Jul 29, 2014
Partly Cloudy

Visitors Flock to Wickford For All The 'Pretty Stuff To See'

The 49th annual Wickford Art Festival showcased local artists and vendors all weekend.

Sunny, warm weather on a summer weekend usually means huge crowds heading through North Kingstown on their way to the beaches. This weekend, those crowds trained their sites on Wickford Village for the .

Tarp tents lined both Main Street and Brown Street, showcasing all different types of art from blown glass bowls to traditional oil paintings. It was hard for many revelers to decide where to start. The festival truly had everything. Patrons not only founds fine arts, but also jewelry, music and, of course, food.

The event draws thousands every year to the tiny village, and 2011 was no exception. Despite all of the commotion of the festival, Wickford residents and business owners were accommodating to the artists and tourists.

“[The festival] is important to Wickford,” said longtime Wickford resident Bob “the Barber” Sciola. “I don’t think John Hauser knew what he was getting himself into when he hung a couple of paintings outside." Hauser, he explained, was one of the early participating artists who hung his work outside of what is now the Book Garden, on the corner of Brown and Main Streets. Sciola recalls like it was yesterday. “I don’t think [they] knew it would evolve into this.”

The festival is a place of gathering for art lovers, curious tourists and children alike. When asked why she likes coming to the festival, 8-year-old Madison Gonya says, “Because there’s all different pretty stuff to see.”

Indeed there was. Starting at the end of Brown Street, where the tents began to line the street just beyond the Hussey Bridge, was Madison Latimer. Latimer is best known for her vibrant paintings of speckled guinea foul and roosters. Latimer’s paintings, as she describes, “capture the joys of life.” The images she paints come from what she sees on the South Carolina farm where she lives. From lovebirds to chickens, Latimer’s booth is full of vibrant colors and smiling birds.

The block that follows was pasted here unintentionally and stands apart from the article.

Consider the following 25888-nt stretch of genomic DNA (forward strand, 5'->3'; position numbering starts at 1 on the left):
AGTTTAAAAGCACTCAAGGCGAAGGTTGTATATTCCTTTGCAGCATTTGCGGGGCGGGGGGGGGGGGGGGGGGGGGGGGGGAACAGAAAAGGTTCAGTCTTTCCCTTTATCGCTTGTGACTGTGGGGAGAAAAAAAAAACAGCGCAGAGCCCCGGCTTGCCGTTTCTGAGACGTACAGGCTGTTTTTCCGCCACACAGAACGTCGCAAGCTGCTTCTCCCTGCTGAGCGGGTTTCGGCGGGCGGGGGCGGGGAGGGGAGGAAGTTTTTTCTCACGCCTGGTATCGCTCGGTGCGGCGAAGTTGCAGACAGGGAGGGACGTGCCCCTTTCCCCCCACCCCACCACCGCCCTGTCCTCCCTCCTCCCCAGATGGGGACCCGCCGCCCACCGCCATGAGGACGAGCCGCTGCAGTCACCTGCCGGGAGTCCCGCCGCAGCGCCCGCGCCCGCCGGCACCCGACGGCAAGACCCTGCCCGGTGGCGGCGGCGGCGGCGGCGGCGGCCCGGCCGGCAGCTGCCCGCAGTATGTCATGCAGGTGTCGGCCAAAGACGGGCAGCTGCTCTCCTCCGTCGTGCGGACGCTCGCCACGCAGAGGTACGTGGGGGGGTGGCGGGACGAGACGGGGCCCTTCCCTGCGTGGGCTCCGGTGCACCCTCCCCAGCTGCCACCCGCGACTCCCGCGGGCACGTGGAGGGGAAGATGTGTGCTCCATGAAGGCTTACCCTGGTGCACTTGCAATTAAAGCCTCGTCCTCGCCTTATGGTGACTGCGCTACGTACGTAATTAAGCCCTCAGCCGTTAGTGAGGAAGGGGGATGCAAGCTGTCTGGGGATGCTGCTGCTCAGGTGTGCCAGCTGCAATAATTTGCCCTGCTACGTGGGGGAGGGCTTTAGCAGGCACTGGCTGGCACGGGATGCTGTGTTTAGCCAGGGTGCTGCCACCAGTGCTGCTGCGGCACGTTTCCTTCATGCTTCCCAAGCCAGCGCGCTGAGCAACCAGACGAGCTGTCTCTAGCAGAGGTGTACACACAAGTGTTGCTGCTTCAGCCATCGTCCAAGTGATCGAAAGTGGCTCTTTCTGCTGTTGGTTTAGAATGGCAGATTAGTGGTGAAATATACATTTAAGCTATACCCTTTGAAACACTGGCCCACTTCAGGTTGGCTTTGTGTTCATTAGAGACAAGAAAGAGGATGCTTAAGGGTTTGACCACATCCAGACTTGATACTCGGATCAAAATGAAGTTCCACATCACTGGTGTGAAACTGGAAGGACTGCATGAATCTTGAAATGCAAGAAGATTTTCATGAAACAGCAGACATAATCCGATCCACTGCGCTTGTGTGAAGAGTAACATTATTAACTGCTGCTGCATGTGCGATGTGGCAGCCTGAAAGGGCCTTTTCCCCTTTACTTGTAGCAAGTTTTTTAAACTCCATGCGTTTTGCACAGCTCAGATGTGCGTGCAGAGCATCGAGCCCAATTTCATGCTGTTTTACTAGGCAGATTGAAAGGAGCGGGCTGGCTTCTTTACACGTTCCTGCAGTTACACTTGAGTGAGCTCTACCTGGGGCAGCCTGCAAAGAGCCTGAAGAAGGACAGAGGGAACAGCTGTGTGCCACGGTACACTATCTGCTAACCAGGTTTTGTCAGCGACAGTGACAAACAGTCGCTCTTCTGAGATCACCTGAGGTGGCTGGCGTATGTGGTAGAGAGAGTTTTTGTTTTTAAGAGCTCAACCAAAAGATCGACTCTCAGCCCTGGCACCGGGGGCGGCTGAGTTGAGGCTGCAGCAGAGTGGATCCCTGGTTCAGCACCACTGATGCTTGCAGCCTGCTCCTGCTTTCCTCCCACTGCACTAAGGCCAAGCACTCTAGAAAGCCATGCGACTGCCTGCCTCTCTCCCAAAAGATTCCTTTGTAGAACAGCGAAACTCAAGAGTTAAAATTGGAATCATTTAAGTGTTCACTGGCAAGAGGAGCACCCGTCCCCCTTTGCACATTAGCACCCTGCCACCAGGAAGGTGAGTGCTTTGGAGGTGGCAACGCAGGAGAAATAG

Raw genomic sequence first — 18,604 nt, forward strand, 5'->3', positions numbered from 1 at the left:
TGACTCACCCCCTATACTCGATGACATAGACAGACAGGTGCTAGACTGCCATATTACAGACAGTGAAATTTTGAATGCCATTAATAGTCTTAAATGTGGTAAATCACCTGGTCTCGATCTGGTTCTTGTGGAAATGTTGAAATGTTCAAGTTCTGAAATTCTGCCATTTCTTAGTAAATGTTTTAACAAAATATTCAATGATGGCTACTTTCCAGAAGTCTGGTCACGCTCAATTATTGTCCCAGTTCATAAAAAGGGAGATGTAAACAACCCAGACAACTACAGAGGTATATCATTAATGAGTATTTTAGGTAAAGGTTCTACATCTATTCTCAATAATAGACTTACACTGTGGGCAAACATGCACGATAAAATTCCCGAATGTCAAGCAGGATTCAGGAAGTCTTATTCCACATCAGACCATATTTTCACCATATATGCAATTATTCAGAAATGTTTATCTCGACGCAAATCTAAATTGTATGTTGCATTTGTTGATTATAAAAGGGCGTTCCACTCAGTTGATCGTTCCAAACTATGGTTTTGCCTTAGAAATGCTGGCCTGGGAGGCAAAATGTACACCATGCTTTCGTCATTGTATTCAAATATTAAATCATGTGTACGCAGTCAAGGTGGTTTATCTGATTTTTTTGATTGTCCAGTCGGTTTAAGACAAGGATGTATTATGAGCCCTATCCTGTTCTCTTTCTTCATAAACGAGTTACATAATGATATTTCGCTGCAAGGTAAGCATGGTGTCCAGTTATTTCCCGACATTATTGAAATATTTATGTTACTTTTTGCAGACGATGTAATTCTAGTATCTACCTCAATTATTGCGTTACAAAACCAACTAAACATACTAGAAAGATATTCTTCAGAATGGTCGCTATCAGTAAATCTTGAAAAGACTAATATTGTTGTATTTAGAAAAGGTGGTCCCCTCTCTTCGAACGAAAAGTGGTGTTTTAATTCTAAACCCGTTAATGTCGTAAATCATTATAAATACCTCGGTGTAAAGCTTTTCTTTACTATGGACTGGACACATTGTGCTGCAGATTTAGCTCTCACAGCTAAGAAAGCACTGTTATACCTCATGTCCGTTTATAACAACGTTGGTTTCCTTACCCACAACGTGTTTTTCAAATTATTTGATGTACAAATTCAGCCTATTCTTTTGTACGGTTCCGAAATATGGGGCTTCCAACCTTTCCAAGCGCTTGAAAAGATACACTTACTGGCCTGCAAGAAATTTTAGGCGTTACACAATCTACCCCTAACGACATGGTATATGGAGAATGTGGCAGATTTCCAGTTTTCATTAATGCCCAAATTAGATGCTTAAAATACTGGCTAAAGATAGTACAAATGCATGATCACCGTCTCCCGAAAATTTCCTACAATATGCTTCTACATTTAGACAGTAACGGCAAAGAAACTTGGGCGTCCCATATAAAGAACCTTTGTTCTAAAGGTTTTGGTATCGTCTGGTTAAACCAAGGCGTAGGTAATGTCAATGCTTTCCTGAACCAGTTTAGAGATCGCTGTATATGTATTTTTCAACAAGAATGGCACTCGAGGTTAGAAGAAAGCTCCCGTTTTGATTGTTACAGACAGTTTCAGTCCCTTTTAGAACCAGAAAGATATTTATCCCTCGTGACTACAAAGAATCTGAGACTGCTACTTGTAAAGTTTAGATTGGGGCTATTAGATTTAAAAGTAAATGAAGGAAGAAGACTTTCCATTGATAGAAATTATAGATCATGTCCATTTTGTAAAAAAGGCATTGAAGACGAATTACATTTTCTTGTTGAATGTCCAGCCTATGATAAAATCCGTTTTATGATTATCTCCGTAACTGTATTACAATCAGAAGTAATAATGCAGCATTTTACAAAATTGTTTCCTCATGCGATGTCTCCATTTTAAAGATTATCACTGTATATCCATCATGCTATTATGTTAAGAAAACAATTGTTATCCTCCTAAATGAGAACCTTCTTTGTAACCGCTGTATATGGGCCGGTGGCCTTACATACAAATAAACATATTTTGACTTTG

Down Brown Street, in front of Wickford Village Antiques, was the booth of Jamestown resident Jillian Barber. Barber, who grew up in Rhode Island, is an award-winning sculptor and photographer. Perhaps her most well known works are her fantasy masks and lacy fish and sea creatures. Her clay sculptures on display for the festival include brightly colored fish, seahorses, turtles and mermaids. Among these pieces are some of her fantasy masks, including one that serves as a hanging fountain.

On the other end of the art spectrum was Caesar Villalobo of Inca Son, a Peruvian musical group. Villalobo entertained the masses with live music on his pan flute. His booth, along the greenway next to St. Paul’s Parish House, was full of the instruments and music of Peru. Peruvian musical instruments such as the pan flute and the ocarina were available for purchase as well as the CDs of Inca Son.

“These are the instruments of his native land,” said Marianne Ruggiero, the group’s manager. Inca Son was discovered more than 20 years ago in Boston, earning worldwide acclaim for their music of the Andes. 

All of the walking on Brown Street and Main Street can make festivalgoers hungry. Not to worry — there were plenty of options for meals. St. Paul’s Episcopal Church, located on Main Street, served up a New England feast at the St. Paul’s Parish House, including their festival favorite clam cakes and clam chowder, along with lobster rolls. Down the road, the First Baptist Church served backyard favorites like hotdogs and hamburgers, and food trucks next to the Sovereign Bank on Brown Street offered doughboys, French fries, Philly cheesesteaks, and other festival food favorites.

And what's a street festival without some decadent desserts? The Inside Scoop served ice cream both inside the Wickford Marketplace and outside in the market parking lot. Festival sponsor Webster Bank  also handed out free ice cream sandwiches and popsicles to keep revelers cool.

As the sun set over Wickford Harbor Sunday night, the crowds had dissipated and the streets were quiet, except for the roar of trash trucks. While the small village is unlikely to experience such an onslaught of visitors until next year's festival, it doesn't exactly turn into a sleepy hamlet either, as its restaurants, galleries and unique shops continue to draw visitors through the summer.

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